25. Lastly, let us be zealous: “Do not let your hands be slack.” Now is the time when every Christian should do more for God than ever. Let us plan great things for God, and let us expect great things from God. “Do not let your hands be slack.” Now is the hour for redoubled prayers and labours. Since the adversaries are busy, let us be busy also. If they think they shall make a full end of us, let us resolve to make a full end of their falsehoods and delusions. I think every Christian man should answer the challenge of the adversaries of Christ by working double time, by giving more of his substance to the cause of God, by living more for the glory of God, by being more exact in his obedience, more earnest in his efforts, and more persistent in his prayers. “Do not let your hands be slack” in any one part of holy service. Fear is a dreadful breeder of idleness; but courage teaches us indomitable perseverance. Let us go on in God’s name. I would stir up the members of this church, and all my brethren, to intense zeal for God and the souls of men. “Therefore, my beloved brethren, be steadfast, unmovable, always abounding in the work of the Lord, forasmuch as you know that your labour is not in vain in the Lord.”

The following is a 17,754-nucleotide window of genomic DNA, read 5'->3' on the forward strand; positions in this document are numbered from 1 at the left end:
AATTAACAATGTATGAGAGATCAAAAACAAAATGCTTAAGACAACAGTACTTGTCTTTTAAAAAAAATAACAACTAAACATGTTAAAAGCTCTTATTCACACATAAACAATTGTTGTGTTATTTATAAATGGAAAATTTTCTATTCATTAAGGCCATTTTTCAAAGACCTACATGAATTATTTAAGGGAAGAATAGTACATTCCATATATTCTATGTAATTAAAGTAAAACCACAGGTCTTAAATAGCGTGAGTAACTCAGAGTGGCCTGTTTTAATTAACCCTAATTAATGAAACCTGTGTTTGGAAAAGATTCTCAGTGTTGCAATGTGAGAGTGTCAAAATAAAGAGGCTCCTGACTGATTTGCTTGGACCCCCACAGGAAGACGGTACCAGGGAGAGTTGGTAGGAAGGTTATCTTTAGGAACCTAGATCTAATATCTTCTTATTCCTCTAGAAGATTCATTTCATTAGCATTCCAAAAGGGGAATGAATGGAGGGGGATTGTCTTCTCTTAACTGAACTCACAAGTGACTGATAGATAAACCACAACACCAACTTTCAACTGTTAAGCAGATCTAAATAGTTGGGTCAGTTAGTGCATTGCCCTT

26. Oh that all were on Christ’s side out of this great assembly! Oh, that you would come to Jesus, and trust him, and then live for him in the midst of this crooked and perverse generation! May the Lord be with us. Amen.

[Portion Of Scripture Read Before Sermon — Zep 3]
{See Spurgeon_Hymnal “Spirit of the Psalms — Psalm 46” 46}
{See Spurgeon_Hymnal “The Christian, Privileges, Unchanging Love — The Refiner Sitting By The Fire” 731}
{See Spurgeon_Hymnal “Spirit of the Psalms — Psalm 18” 18}

Now Ready. Price Twopence.